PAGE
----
Ajay H - 1 year ago 131
Python Question

# How do I correctly use PCA followed by Logistic Regression?

In the program, I am scanning a number of brain samples taken in a time series of 40 x 64 x 64 images every 2.5 seconds. The number of 'voxels' (3D pixels) in each image is thus ~ 168,000 ish (40 * 64 * 64), each of which is a 'feature' for an image sample.

I thought of using Principle Component Analysis (PCA) because of the rediculously high

`n`
to perform dimensionality reduction. I am aware PCA does not actually reduce the number of features. Correct me if I'm wrong, but PCA will produce a new set of features from the original ones. The new features however must follow certain conditions.

I definined a method to get the number of components :

``````def get_optimal_number_of_components():
cov = np.dot(X,X.transpose())/float(X.shape[0])
U,s,v = svd(cov)

S_nn = sum(s)

for num_components in range(0,s.shape[0]):
temp_s = s[0:num_components]
S_ii = sum(temp_s)
if (1 - S_ii/float(S_nn)) <= 0.01:
return num_components

return s.shape[0]
``````

This function will return the number of components such that 99% of the variance from the original data is retained. Now, we can create these components :

``````#Scaling the values
X = scale(X)

n_comp = get_optimal_number_of_components()
print 'optimal number of components = ', n_comp

pca = PCA(n_components = n_comp)
X_new = pca.fit_transform(X)
``````

I get the optimal number of components = 1001 on running the program on this dataset. This number agrees with the plot I obtained on executing :

``````#Cumulative Variance explains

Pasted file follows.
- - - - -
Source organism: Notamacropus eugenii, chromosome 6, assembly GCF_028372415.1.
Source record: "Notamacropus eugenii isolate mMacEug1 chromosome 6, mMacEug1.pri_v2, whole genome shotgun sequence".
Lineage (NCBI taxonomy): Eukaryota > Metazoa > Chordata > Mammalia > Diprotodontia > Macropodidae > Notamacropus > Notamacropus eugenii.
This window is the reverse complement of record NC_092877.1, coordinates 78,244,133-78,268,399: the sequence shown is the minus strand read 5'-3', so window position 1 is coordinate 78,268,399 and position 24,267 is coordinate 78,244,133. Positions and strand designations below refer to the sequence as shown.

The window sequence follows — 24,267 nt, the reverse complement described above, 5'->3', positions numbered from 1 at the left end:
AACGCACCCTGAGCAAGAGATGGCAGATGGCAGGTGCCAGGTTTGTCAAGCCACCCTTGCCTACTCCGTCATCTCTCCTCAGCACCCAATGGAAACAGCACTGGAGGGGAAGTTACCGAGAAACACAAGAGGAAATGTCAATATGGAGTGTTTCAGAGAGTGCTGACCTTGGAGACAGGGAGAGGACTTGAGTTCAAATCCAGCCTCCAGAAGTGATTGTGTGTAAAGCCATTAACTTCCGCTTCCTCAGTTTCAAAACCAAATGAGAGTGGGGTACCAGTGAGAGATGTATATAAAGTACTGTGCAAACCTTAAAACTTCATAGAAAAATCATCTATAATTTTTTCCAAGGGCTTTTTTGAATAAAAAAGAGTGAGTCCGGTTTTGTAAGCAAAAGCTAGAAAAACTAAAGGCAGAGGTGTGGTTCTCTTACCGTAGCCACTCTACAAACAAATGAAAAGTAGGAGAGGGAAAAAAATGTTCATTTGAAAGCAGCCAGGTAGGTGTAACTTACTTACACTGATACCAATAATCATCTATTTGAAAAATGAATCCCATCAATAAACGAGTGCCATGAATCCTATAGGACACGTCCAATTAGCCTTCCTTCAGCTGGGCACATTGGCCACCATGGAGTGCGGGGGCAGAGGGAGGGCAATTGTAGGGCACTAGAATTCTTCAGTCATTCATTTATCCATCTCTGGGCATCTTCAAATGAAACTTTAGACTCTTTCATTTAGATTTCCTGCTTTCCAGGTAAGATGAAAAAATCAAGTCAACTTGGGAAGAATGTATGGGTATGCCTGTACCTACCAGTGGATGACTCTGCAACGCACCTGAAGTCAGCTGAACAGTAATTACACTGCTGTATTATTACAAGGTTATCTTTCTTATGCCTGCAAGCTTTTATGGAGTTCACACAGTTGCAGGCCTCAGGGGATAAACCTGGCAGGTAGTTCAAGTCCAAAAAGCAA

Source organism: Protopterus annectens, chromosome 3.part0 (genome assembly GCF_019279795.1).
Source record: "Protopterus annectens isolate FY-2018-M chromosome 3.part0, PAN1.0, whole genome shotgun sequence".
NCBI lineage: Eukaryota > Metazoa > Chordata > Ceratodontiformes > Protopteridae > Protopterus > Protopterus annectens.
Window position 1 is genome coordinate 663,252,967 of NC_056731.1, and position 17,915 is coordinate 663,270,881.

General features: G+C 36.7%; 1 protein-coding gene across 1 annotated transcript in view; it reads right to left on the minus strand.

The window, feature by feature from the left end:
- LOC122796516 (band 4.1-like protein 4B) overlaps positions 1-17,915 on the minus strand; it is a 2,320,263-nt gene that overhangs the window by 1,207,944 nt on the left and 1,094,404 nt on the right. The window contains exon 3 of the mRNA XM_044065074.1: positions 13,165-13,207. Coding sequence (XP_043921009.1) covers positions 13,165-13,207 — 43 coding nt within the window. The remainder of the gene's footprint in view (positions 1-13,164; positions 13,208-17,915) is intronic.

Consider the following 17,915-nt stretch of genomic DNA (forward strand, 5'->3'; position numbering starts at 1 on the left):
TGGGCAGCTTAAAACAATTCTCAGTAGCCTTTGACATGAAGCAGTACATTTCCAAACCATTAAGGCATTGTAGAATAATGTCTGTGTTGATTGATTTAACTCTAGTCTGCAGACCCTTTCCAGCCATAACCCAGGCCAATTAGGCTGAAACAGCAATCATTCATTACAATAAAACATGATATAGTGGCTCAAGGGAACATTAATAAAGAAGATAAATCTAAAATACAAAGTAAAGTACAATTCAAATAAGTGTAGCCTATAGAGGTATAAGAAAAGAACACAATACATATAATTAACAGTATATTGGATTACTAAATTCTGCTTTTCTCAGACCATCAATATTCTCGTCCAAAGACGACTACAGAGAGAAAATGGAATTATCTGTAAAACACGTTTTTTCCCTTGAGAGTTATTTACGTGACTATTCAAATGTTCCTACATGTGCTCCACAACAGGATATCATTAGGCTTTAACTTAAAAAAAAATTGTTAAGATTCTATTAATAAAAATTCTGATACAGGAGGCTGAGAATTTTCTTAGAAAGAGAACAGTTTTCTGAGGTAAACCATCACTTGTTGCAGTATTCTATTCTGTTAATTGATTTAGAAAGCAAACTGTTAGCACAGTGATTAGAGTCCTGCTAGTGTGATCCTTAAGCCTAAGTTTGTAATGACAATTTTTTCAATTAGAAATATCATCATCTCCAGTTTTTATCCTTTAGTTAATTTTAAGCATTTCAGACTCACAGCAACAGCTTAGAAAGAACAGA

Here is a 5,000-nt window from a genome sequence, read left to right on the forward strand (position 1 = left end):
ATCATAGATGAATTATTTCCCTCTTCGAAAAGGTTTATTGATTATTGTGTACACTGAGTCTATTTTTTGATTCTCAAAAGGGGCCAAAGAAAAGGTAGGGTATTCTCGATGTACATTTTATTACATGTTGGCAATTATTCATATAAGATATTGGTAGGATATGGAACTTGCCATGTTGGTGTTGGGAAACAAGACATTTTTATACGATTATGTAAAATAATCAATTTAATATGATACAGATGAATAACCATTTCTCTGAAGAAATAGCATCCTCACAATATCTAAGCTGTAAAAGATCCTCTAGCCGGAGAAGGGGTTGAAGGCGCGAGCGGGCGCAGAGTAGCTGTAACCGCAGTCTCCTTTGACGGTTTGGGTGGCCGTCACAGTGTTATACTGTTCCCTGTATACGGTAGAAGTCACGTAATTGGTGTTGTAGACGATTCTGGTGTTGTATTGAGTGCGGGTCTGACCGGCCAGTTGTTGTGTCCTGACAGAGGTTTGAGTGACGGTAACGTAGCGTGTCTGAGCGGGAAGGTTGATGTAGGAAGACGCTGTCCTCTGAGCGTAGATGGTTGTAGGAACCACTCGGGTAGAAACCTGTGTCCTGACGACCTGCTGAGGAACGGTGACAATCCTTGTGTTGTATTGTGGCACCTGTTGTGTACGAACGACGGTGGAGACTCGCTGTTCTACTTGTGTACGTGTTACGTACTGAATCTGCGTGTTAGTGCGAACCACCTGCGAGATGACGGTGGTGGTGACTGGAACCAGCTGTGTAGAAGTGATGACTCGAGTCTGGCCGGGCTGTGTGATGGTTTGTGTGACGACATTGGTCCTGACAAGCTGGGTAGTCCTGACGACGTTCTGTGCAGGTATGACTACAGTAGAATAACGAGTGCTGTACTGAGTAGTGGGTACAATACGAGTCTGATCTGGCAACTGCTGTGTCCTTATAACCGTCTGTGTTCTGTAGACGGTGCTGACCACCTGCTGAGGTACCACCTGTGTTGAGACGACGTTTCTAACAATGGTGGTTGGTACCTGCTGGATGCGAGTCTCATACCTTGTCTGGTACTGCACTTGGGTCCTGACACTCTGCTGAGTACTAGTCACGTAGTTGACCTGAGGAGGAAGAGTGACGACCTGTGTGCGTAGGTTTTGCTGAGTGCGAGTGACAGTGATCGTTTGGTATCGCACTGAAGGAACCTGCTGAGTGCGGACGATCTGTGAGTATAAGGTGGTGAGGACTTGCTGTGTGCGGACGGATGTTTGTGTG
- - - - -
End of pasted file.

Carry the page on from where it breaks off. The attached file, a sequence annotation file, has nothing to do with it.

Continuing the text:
var1 = np.cumsum(np.round(pca.explained_variance_ratio_, decimals=4)*100)

plt.plot(var1)
plt.title('Principle Component Analysis for Feature Selection')
plt.ylabel('Percentage of variance')
plt.xlabel('Number of voxels considered')

plt.show()
``````

After this PCA stage is complete, I used the newly created 'X_new' in place of X for the next stage : Logistic Regression

``````#After PCA
from sklearn.cross_validation import train_test_split
X_train, X_test, y_train, y_test = train_test_split(X_new, y, test_size=0.10, random_state=42)

classifier = LogisticRegression()
classifier.fit(X_train,y_train)
``````

When I test for the accuracy, I get around 77.57%

But this is less than when I just analysed the middle voxel samples (like 9K samples in the middle of brain image). I was wondering if I pipelined PCA and logistic regression correctly.

I even tried this in another method using
`sklearn.pipeline`
:

``````pipe = Pipeline(steps=[('pca', pca), ('logistic', classifier)])

pipe.set_params(pca__n_components = n_comp).fit(X_train,y_train)

print 'score = ', pipe.score(X_test,y_test)
``````

But I got the exact same accuracy of 77.57%. Am I implementing PCA + Logistic Regression Correctly? There must be something wrong, I just can't figure out what it is.

While I can't immediately find any error, you should try and test how the error behaves if you increase the `number of components`. Maybe there is some low variance information missing to give the logistic regression the edge it needs?

The `99%` in PCA are more a guideline than fact.

Other things you could try: Instead of PCA just remove every feature with zero (or very low) variance. DTI data often has features that never change, and are therefore completely unnecessary for classification.

Try finding features that correlate strongly with your result and try only using these to classify.

Always be careful not to overfit!

Correct me if I'm wrong, but PCA will produce a new set of features from the original ones.

I will try to describe it as untechnical as possible

Yes. PCA is basically a fancy axis transformation. Yes you get a new set of features, but they are linear combinations of the previous features in a ordered way such that the first feature describes as much as possible of the data.

The idea is that, if you have a hyperplane, PCA will actually project the hyperplane to the first axes and leave the last ones nearly empty.

PCA is linear dimensionality reduction, so if the true data distribution is not linear, it gives worse results.

Also a friend of mine worked with Brain data similar to yours (lots of features, very little examples) and PCA almost never helped. It might be that the significant pieces of information are not found because too much "noise" is around.

EDIT: Typo

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